Brief Of Scholars Of Mormon History & Law As Amici Curiae In Support Of Neither Party, Anna-Rose Mathieson, Ben Feuer, Nathan B. Oman 2018 William & Mary Law School

Brief Of Scholars Of Mormon History & Law As Amici Curiae In Support Of Neither Party, Anna-Rose Mathieson, Ben Feuer, Nathan B. Oman

Appellate Briefs

No abstract provided.


Getting It Righted: Access To Counsel In Rapid Removals, Stephen Manning, Kari Hong 2018 Marquette University Law School

Getting It Righted: Access To Counsel In Rapid Removals, Stephen Manning, Kari Hong

Marquette Law Review

None


Rendition In Extraordinary Times, Margaret L. Satterthwaite, Alexandra M. Zetes 2018 NYU School of Law

Rendition In Extraordinary Times, Margaret L. Satterthwaite, Alexandra M. Zetes

New York University Public Law and Legal Theory Working Papers

The practice of rendition—the involuntary transfer of an individual across borders without recourse to extradition or deportation proceedings—is not new. Indeed, the practice of snatching a defendant for trial—“rendition to justice”—has been used by governments for more than a century. Although rendition has been controversial in human rights circles, it has been celebrated by many as crucial in the fight against impunity for grave crimes. Former U.S. President George W. Bush was criticized for the “novel” practice of “extraordinary rendition”—the transfer of suspects to locations known for the systematic use of torture, including secret ...


Travel Ban Update: Fourth Circuit Affirms Injunction As Supreme Court Awaits Argument, Peter Margulies 2018 Roger Williams University School of Law

Travel Ban Update: Fourth Circuit Affirms Injunction As Supreme Court Awaits Argument, Peter Margulies

Law Faculty Scholarship

No abstract provided.


On Moral Grounds: Denouncing The Board's Framework For Identifying Crimes Of Moral Turpitude, Frank George 2018 The University of Akron

On Moral Grounds: Denouncing The Board's Framework For Identifying Crimes Of Moral Turpitude, Frank George

Akron Law Review

Though admissibility and deportability decisions often hinge on whether a noncitizen has committed a crime involving moral turpitude (CIMT), the Immigration and Nationality Act (INA) neither defines “moral turpitude” nor establishes a framework with which to apply this language. As a result, courts have historically developed inconsistent applications of the act’s moral turpitude provisions. This Article explores the creation, collapse, and recreation of a uniform framework for the identification of CIMTs. After several circuit courts refused to give deference to the previous framework, the Board of Immigration Appeals (BIA) appropriately came to the following conclusion: the language of the ...


Sanctuary Campuses: To Be Or Not To Be, That Is The Question, Renei Caballes 2018 Golden Gate University School of Law

Sanctuary Campuses: To Be Or Not To Be, That Is The Question, Renei Caballes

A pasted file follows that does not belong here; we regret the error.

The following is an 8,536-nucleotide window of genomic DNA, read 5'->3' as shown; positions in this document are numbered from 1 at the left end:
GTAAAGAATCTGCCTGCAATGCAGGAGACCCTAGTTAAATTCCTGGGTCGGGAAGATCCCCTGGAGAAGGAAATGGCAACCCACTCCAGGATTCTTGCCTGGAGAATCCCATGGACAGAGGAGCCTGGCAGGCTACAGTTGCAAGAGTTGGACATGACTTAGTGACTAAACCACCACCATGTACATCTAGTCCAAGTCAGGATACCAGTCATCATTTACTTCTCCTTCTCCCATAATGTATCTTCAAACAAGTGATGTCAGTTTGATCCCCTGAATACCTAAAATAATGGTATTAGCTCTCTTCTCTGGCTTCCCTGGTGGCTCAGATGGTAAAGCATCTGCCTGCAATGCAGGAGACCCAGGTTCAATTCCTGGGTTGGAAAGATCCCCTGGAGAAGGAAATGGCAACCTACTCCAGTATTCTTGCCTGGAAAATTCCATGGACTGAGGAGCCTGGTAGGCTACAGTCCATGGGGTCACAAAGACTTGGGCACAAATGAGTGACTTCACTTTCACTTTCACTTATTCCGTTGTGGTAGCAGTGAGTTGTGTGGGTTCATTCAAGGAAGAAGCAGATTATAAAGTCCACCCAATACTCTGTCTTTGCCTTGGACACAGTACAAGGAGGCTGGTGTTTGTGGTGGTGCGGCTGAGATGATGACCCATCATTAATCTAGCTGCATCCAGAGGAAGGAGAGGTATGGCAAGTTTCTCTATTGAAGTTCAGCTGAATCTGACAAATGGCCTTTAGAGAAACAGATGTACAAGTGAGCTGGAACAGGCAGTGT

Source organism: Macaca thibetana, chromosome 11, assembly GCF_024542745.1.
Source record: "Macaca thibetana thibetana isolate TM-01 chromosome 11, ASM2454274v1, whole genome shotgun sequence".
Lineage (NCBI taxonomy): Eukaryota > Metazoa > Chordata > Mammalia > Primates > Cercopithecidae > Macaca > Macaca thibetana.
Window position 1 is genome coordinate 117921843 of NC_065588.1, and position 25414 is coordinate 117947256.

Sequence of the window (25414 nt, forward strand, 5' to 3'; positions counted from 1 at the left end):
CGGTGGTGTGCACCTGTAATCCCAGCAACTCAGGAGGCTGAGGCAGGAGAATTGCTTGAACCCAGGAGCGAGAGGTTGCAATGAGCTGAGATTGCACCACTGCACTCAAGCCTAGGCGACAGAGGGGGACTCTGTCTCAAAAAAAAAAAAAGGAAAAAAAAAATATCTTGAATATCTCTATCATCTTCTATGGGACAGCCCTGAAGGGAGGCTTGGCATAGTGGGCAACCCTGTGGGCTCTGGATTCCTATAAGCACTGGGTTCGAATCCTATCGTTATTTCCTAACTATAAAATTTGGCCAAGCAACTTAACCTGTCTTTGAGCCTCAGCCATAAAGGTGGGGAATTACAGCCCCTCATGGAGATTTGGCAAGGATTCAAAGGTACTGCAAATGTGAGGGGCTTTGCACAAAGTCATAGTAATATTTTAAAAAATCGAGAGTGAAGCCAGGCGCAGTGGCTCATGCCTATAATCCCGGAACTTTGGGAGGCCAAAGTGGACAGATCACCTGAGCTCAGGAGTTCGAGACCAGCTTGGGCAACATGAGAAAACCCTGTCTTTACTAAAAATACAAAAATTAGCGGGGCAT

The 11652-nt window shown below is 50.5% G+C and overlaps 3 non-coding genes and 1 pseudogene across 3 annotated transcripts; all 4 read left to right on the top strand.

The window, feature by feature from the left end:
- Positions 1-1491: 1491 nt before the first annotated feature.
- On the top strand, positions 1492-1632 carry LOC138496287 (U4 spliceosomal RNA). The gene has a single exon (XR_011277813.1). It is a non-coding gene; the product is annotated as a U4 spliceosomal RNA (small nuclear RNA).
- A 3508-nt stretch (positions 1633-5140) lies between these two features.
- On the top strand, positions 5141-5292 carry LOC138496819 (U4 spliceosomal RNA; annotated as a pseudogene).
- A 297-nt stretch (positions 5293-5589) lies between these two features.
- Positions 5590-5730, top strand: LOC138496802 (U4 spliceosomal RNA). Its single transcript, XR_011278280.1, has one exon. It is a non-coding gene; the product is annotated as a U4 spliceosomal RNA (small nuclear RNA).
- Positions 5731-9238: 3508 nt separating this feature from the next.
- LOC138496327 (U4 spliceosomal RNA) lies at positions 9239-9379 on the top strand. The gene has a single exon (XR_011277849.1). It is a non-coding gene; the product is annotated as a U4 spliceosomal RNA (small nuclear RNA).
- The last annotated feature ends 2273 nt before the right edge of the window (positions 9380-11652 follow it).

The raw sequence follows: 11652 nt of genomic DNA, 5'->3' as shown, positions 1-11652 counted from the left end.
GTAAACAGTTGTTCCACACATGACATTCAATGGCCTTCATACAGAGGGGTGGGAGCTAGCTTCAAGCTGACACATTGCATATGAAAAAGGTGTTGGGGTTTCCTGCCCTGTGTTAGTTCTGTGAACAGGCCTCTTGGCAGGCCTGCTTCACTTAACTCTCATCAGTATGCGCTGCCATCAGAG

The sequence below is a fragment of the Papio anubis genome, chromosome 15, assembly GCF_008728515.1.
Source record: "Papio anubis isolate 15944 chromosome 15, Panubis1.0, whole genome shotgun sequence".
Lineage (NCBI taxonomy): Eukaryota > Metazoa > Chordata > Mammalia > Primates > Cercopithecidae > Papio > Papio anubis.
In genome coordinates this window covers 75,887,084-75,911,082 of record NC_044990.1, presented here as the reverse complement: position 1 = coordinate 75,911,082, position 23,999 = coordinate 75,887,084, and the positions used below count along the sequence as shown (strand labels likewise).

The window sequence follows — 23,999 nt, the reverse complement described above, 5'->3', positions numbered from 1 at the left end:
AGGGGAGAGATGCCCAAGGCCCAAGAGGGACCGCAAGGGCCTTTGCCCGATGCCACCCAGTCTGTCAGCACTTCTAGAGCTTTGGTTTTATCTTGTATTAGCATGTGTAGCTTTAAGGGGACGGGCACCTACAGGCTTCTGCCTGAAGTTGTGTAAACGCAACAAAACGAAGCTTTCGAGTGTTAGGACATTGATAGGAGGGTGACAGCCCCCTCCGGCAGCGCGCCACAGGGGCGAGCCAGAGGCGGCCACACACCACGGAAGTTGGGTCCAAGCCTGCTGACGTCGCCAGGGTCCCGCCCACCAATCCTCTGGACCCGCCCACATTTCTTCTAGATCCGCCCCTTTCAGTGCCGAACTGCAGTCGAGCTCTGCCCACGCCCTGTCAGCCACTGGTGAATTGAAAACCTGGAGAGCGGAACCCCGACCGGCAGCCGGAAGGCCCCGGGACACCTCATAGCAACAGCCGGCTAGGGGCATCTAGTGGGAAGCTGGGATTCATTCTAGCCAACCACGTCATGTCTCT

GGU Law Review Blog

In addition to cities affirming their status as sanctuaries to undocumented immigrants, college campuses have also pressured their administrations to declare their campuses sanctuaries in order to combat the President’s attacks on the undocumented members of their student bodies. Despite this pressure, many campuses are reluctant to definitively state whether or not they will be considered a “sanctuary campus” given the potential consequences of such a declaration, namely having their vital federal funding stripped. Further, for institutions that are willing to deem themselves sanctuary campuses, it is unclear just what a sanctuary campus will look like and entail. While ...


Champions For Justice 2018, Roger Williams University School of Law 2018 Roger Williams University

Champions For Justice 2018, Roger Williams University School Of Law

School of Law Conferences, Lectures & Events

No abstract provided.


Newsroom: Fund Lawyers To Fight For The Poor 1-26-2018, Luis Mancheno, Roger Williams University School of Law 2018 Providence Journal

Newsroom: Fund Lawyers To Fight For The Poor 1-26-2018, Luis Mancheno, Roger Williams University School Of Law

Life of the Law School (1993- )

No abstract provided.


Immigration Federalism In Minnesota: What Does Sanctuary Mean In Practice?, Virgil Wiebe 2018 University of St. Thomas

Immigration Federalism In Minnesota: What Does Sanctuary Mean In Practice?, Virgil Wiebe

University of St. Thomas Law Journal

No abstract provided.


Does The Priority Enforcement Program Solve The Constitutional Problems With Ice Detainers?, Sirine Shebaya 2018 University of St. Thomas, Minnesota

Does The Priority Enforcement Program Solve The Constitutional Problems With Ice Detainers?, Sirine Shebaya

University of St. Thomas Law Journal

No abstract provided.


The Natural Persistence Of Racial Disparities In Crime-Based Removals, Carrie L. Rosenbaum 2018 University of St. Thomas, Minnesota

The Natural Persistence Of Racial Disparities In Crime-Based Removals, Carrie L. Rosenbaum

University of St. Thomas Law Journal

No abstract provided.